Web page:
Isang Yun's music and life are celebrated in his centenary year, including a retrospective at the Tongyeong International Music Festival in his native Korea.
<DIR=LTR align="left">The centenary of Isang Yun in 2017 offers the opportunity to hear a range of this pioneering composer’s works which combine the tradition of Eastern-Asian music with Western avant-garde techniques. While his native Korea and adoptive Germany are at the centre of activities, performances around the world celebrate his humanitarian mission to cross frontiers thanks to the power of music.
The Tongyeong International Music Festival in South Korea presents a Yun retrospective between 31 March and 9 April with visiting performers including the Arditti Quartet, Basel Chamber Orchestra, Seoul Philharmonic and conductors Dennis Russell Davies, Stefan Soltesz and Stefan Asbury. Highlights include the Cello Concerto, Clarinet Concerto and his hour-long opera The Dream of Liu-Tung.
Centenary performances in London include the UK premiere of Pièce Concertante for chamber ensemble together with Yun's haunting setting of Nelly Sachs' poems ‘Teile dich Nacht’ featuring soprano Yeree Suh. This free 6pm Music of Today concert at the Royal Festival Hall on 2 March is performed by members of the Philharmonia Orchestra conducted by Pascal Rophé. The programme is completed with Mutatio perpetua by Yun's one-time student Sukhi Kang.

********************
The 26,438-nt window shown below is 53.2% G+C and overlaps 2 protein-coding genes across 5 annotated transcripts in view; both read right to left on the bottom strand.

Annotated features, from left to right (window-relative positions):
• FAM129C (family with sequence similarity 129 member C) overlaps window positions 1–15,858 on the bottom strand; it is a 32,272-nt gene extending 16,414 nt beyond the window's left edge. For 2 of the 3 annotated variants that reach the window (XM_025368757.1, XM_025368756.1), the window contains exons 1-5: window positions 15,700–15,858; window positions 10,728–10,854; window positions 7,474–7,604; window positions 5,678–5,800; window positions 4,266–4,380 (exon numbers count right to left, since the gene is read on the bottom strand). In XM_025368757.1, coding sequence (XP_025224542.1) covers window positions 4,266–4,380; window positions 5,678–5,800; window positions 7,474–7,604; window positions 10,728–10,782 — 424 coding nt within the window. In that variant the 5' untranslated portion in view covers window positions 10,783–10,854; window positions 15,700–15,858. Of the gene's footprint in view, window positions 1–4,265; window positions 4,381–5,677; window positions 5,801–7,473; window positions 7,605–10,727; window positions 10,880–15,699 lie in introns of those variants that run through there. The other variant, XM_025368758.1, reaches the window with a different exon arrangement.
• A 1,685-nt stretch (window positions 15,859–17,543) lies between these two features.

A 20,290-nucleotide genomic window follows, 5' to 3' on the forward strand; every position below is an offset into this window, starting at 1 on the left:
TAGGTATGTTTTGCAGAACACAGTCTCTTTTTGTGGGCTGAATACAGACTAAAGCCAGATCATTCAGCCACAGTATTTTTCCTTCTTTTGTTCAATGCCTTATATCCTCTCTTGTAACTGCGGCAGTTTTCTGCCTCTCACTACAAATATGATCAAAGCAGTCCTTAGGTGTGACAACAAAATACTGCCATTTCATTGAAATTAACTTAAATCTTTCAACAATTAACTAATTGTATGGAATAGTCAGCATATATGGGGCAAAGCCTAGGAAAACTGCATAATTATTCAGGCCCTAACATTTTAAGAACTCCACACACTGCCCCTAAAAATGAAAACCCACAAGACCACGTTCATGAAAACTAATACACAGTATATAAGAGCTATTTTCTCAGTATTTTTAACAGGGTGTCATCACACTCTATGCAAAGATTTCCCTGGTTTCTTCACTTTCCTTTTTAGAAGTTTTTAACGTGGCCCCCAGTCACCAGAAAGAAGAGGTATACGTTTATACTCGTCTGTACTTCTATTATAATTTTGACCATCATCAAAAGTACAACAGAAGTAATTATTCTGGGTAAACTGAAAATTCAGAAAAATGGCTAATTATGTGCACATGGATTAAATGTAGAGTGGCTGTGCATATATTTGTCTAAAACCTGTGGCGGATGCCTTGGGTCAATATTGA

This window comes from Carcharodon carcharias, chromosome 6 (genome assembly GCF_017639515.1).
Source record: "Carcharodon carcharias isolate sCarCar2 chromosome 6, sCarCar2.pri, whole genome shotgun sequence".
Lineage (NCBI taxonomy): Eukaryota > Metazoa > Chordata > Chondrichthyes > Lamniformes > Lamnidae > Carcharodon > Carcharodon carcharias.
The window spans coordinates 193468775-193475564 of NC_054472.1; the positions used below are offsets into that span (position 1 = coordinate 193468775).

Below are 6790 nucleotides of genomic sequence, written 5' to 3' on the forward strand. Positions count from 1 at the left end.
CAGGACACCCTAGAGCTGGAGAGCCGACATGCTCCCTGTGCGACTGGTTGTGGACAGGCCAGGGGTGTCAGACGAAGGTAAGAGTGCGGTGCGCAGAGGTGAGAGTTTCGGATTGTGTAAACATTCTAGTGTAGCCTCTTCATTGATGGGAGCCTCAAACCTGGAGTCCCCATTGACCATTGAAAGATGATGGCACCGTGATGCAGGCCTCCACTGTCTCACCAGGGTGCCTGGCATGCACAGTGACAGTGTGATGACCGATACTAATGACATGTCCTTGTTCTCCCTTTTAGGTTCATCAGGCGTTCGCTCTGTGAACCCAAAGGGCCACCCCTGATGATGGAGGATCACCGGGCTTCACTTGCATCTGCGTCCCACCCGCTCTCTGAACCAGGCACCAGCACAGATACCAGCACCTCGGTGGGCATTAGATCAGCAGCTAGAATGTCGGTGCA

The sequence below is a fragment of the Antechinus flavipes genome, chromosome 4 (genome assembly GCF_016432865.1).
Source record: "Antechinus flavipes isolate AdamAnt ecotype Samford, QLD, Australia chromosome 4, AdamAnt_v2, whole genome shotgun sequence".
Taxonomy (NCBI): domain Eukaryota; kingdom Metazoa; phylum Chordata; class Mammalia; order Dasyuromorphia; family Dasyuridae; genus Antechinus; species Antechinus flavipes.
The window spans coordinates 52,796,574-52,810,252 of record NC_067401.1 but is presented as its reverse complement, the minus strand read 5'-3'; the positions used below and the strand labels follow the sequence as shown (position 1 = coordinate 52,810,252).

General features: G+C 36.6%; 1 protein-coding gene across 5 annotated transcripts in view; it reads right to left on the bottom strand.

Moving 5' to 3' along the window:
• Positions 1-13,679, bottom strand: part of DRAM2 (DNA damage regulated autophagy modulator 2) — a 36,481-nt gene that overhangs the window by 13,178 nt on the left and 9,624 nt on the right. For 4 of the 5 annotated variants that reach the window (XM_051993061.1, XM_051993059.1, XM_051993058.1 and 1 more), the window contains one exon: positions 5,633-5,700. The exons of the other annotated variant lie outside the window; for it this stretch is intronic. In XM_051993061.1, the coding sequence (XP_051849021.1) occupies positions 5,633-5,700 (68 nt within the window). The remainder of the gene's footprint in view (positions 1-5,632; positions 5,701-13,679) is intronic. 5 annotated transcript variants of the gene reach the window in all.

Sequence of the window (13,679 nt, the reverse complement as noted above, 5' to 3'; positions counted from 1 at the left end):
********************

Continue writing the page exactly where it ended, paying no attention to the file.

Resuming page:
The Cello Concerto receives its Austrian premiere on 12 June with Matt Haimovitz and the Bruckner Orchester in Linz and Yun's vivid dance fantasy Muak is performed by both the German Youth Orchestra in April and KBS Symphony Orchestra in November.
Yun studied cello and composition in Korea and Japan, and actively opposed the Japanese occupation, leading to his imprisonment until the end of World War II. Following the Korean War armistice in 1953 he won a scholarship to study in Europe, first in Paris and then in Berlin, where he settled in 1964. Due to a visit to North Korea he was abducted from Berlin by South Korea’s Park regime in 1967 and imprisoned in Seoul for two years, finally released in response to a campaign by leading musicians. He took West German citizenship and taught in Hannover and Berlin, assuming a life in exile while never neglecting his Korean roots.